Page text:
Vienna New Year’s Concert: Through the “Black History”

2020 is a frustrating year for globalists, as the once-seemingly interconnected world is divided into islands. The situation for musicians and show organizers is particularly difficult. Due to the global spread of the new crown epidemic, concerts have been cancelled and postponed continuously.

Vienna, regarded as the “Music City”, is naturally the first to bear the brunt, and some world-famous music events are naturally affected. The summer night concert at Schönbrunn Palace in Vienna in May is postponed to September every year. Even if the organizer overcomes all difficulties to guarantee the opening of the performance, the epidemic prevention measures have greatly reduced the effect of the performance. Although the Salzburg Music Festival in 2020 was held as scheduled, the number of performances has been drastically reduced, and the number of audiences has been reduced, which has greatly affected the ticket revenue.

2020 New Year’s Concert in Vienna

Viennese people love waltz

Music is important to Austria because it is an important cultural heritage that distinguishes Austria from Germany.

After the ups and downs of history, from the Holy Roman Empire to the Austrian Empire, and then to the Austro-Hungarian Empire, it experienced two world wars, two republics and Nazi occupation, and then it was a trembling neutral position during the Cold War. Austria can be said to be a period of turbulence. Especially the European losers in the 20th century. However, we believe that the Viennese music tradition formed in the turmoil will be passed on and become an indispensable part of human civilization.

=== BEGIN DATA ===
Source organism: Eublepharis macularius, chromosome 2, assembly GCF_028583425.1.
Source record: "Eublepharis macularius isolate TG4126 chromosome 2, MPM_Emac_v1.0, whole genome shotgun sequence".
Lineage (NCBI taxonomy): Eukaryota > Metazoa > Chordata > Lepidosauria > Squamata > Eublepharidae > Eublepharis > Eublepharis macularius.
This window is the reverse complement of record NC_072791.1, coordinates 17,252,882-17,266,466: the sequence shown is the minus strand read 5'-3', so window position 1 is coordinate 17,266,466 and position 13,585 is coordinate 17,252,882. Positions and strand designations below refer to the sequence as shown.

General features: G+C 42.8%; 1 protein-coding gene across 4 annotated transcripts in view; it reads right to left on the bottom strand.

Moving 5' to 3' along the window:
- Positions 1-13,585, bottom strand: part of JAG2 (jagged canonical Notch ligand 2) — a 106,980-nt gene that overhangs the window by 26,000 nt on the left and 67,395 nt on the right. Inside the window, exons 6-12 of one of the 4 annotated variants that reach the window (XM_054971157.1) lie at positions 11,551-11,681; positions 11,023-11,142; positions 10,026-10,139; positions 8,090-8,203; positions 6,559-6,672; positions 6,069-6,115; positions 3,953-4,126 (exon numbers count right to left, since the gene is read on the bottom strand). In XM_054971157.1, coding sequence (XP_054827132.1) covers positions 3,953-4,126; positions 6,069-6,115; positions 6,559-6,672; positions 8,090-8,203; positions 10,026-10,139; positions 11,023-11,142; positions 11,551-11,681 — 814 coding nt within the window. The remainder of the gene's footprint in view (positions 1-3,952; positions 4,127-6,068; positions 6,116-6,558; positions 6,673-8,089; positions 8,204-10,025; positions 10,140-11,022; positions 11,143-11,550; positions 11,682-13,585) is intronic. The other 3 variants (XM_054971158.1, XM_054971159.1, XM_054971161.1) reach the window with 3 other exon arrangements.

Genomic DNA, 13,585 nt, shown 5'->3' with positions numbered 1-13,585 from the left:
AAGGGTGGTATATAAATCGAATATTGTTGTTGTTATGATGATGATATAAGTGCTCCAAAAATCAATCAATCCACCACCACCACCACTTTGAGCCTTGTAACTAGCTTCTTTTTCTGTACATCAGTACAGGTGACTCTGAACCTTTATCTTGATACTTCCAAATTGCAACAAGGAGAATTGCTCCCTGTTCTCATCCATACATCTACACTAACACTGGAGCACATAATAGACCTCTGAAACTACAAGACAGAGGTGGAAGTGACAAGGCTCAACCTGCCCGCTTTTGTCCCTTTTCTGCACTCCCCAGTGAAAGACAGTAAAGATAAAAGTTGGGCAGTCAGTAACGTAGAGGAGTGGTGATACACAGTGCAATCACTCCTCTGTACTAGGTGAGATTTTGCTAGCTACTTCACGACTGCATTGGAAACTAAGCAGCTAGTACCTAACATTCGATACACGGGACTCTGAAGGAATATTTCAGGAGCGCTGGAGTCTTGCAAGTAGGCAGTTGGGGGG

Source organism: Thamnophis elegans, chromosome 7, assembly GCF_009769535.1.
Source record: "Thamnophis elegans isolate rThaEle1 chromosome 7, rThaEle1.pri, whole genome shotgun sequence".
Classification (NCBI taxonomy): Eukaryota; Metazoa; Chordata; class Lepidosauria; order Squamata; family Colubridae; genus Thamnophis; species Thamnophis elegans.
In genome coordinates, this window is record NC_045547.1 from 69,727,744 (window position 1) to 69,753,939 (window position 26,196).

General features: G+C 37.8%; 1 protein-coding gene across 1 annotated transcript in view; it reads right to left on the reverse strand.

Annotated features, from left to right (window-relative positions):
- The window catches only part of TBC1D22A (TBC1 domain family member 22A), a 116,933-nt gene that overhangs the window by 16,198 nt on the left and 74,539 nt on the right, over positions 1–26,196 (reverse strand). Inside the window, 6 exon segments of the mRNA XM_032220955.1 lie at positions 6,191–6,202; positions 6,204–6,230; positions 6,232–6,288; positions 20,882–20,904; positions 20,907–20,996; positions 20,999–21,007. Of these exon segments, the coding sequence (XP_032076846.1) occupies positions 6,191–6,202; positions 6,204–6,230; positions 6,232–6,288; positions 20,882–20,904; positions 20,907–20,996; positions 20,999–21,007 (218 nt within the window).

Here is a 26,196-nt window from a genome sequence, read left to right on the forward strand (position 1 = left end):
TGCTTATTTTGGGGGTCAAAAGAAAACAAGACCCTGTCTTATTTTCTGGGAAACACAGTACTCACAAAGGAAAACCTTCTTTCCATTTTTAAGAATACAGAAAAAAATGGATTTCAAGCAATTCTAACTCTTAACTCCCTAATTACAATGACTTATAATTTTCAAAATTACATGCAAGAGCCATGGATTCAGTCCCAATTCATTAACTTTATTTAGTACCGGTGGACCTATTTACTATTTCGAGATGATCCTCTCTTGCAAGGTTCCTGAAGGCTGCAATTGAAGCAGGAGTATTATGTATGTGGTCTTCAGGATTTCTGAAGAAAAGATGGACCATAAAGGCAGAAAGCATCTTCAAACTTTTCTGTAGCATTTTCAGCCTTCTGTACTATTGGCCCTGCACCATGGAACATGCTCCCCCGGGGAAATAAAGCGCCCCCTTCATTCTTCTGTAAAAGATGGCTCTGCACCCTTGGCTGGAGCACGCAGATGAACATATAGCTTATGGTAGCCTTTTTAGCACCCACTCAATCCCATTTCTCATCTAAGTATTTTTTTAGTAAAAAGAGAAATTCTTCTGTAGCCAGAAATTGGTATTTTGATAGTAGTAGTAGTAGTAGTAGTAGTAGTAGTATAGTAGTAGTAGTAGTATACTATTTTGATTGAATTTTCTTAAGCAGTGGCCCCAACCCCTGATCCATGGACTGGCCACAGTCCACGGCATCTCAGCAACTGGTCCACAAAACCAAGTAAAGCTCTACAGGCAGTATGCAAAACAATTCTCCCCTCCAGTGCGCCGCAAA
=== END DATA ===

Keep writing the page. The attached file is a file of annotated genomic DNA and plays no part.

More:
Broken “Sense of Ritual”
Most Chinese music lovers know the name “Vienna New Year’s Concert”. The annual CCTV live broadcast on New Year’s Day always attracts many audiences who have never been exposed to classical music. This musical tradition that began in 1938 has become a brand performance of the world-famous orchestra-the Vienna Philharmonic Orchestra.

Like conservative Austria, an important feature of the Vienna Philharmonic is its adherence to conventions. The New Year’s concerts over the decades have many traditions that continue to this day.

However, the outbreak of the epidemic has broken many traditions. Daniel Ferrosauer, chairman of the Vienna Philharmonic Orchestra, stated that the 2021 Vienna New Year’s Concert will be performed “closed door”, and the orchestra must adapt to a concert without applauding the audience.